To make matters worse, he has no license plate. I’ve learned to be wary of people with no license plate. These people are the automotive equivalent of a man in a ski mask.
We move forward again. ALL of us. Everyone on the 101 lurches another three feet or so and stops, yet again bumper to bumper.
Mercedes has had enough.
Right there in front of me, staring into his rearview, he pulls a pistol.
LA is notorious for its traffic and the problems it causes. Google “Los Angeles road rage” and a disturbing number of news articles appear detailing how “the freeway exploded in gunfire” or “his wife reported how the man pulled next to her and opened fire.” It’s frightening. So frightening, in fact, that I often consider never driving anywhere. Maybe it’s just me, but I’d like to live another few decades. I’m funny like that.
The problem is that Los Angeles is designed for the automobile. The city is spread out over miles and miles and miles, the bus system is a joke, the subway has something like five stops, and the automobile companies want it that way. Think I’m being conspiratorial? Go back and watch Who Framed Roger Rabbit? and tell me I’m wrong.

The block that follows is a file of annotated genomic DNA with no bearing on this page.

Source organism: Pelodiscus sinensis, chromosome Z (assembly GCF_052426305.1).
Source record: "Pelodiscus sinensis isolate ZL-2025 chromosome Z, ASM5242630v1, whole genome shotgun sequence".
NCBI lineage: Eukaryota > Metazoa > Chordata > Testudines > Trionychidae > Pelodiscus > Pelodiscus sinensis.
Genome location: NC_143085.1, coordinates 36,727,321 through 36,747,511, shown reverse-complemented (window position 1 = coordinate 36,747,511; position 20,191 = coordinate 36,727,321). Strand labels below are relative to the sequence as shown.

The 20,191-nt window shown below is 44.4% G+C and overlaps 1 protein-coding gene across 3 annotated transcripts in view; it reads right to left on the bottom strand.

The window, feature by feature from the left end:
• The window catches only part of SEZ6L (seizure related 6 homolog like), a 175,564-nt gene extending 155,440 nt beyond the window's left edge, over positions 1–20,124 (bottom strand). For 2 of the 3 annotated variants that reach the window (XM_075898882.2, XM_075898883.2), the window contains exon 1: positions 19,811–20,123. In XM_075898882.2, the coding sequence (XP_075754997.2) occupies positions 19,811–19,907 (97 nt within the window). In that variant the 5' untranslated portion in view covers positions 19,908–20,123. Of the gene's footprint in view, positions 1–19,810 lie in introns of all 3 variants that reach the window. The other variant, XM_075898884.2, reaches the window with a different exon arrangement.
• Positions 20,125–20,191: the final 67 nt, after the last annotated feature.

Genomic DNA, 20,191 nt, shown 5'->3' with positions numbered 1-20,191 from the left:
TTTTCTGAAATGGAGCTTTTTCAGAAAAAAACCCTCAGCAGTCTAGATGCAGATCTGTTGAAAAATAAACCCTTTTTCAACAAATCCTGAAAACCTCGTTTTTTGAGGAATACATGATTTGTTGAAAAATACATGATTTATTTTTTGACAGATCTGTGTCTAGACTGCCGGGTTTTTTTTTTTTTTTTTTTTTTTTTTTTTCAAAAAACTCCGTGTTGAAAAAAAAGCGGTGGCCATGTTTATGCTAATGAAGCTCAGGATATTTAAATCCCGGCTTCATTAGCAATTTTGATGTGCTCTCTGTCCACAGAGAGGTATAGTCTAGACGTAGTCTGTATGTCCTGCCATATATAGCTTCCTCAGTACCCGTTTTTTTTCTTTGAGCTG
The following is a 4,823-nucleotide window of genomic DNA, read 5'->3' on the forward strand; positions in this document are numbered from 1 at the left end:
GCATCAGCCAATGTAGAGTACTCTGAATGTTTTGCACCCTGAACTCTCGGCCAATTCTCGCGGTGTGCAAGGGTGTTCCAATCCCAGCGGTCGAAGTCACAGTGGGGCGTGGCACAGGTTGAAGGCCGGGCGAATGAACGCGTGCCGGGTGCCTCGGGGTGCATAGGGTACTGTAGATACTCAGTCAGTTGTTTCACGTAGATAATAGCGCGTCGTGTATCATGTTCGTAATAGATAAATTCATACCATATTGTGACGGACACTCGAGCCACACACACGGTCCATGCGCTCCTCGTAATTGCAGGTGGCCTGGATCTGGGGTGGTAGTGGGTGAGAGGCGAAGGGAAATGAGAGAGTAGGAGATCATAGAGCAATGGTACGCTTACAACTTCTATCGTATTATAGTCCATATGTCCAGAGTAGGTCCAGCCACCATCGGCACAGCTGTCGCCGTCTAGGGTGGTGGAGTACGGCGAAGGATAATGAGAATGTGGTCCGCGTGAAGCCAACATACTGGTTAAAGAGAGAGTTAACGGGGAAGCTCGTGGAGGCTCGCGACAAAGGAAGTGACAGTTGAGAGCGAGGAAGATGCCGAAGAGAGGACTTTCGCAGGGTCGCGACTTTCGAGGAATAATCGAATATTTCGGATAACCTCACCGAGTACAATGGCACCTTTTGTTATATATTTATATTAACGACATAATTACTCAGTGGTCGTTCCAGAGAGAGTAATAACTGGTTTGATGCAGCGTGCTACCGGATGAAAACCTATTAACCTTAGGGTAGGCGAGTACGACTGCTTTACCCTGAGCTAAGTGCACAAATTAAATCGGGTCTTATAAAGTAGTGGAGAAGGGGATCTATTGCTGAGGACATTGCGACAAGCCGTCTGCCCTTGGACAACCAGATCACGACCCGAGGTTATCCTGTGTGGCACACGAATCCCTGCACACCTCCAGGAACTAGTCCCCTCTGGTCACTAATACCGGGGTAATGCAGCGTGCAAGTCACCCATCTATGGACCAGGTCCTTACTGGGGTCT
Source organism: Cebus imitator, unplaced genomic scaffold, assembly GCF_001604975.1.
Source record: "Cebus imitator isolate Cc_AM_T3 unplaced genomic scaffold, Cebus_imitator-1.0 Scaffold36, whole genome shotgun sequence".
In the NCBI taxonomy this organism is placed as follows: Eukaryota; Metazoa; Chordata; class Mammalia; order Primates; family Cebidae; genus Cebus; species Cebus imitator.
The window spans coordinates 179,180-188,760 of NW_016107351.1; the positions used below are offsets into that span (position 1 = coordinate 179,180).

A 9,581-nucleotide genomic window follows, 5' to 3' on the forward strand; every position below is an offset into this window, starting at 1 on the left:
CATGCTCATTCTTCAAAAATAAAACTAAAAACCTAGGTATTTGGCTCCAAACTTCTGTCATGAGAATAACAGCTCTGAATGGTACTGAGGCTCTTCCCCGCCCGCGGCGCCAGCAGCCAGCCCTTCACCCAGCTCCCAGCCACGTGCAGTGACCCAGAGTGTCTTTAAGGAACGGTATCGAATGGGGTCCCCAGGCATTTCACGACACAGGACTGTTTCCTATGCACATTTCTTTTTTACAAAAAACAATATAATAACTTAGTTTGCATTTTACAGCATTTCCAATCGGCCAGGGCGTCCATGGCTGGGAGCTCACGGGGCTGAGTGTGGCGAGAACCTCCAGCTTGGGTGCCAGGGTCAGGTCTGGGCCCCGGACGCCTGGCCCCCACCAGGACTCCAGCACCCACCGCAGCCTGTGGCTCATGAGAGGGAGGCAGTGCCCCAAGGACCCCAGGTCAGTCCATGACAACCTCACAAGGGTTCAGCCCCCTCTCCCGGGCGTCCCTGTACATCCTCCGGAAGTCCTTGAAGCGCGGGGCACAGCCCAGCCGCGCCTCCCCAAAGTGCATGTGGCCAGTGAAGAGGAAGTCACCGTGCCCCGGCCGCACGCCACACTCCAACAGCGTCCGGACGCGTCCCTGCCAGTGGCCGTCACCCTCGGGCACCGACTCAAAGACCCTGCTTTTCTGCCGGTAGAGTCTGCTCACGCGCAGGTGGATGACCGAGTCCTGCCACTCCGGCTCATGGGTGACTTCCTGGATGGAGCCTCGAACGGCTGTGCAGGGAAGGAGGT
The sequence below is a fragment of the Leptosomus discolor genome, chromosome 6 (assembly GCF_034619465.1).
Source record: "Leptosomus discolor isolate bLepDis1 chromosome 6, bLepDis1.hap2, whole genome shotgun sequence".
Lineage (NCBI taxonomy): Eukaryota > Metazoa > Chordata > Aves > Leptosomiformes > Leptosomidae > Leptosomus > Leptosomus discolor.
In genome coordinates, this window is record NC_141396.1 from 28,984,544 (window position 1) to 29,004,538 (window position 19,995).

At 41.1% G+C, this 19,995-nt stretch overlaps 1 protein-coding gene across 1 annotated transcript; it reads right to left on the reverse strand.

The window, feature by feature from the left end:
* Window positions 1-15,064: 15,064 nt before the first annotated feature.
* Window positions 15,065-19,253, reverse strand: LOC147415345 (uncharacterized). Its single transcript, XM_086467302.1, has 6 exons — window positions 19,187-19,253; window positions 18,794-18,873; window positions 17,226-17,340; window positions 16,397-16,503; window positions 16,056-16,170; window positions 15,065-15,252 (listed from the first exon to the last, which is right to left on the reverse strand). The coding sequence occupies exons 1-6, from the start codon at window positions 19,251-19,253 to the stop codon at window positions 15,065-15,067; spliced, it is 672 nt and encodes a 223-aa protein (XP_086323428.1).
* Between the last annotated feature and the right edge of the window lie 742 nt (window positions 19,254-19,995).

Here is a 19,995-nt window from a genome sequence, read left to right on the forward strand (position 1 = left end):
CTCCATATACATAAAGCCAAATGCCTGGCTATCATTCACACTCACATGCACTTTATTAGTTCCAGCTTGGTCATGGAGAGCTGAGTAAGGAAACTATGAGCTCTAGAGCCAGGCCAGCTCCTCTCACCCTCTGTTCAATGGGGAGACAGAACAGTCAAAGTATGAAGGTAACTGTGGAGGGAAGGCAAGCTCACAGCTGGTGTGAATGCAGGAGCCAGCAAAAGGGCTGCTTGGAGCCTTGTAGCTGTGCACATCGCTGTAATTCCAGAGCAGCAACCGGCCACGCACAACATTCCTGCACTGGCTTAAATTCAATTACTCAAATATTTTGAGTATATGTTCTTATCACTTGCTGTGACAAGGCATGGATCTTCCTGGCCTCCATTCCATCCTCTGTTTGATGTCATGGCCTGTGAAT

Actually, there is some truth in that plot. In Who Killed the Electric Car? (which sounds a lot like Who Framed Roger Rabbit? for a very good reason) the filmmakers show how the automobile giants came into Los Angeles and threw enough money around to get the incredibly efficient trolley car system dismantled and force Angelinos to drive cars.
At least, that’s what people who have seen the documentary tell me. I’m too busy drag racing in my 2011 Dodge Challenger Hemi to watch it.
The freeway system in LA is one of the oldest in the country and it hasn’t changed much since its inception. There have been a few freeways added over the years and other freeways have been widened, but there hasn’t been a truly major road project since the late seventies. (In fact, there was a proposal in the late seventies to add several freeways to the network. It was shot down. If anyone ever builds a time machine, please take those legislators and stick them in rush hour on the 405. You are welcome to kill Hitler after doing so.)
I read a statistic once (or I completely made this up) that the freeways of LA can accommodate a population of five million people. Yet Los Angeles has a population of almost ten million. That means our freeways here are like the poor pants of that woman at the end of the bar, stuffed to the brim with as much as they can handle and yet forced to take more, more, until an ambulatory muffin top emerges.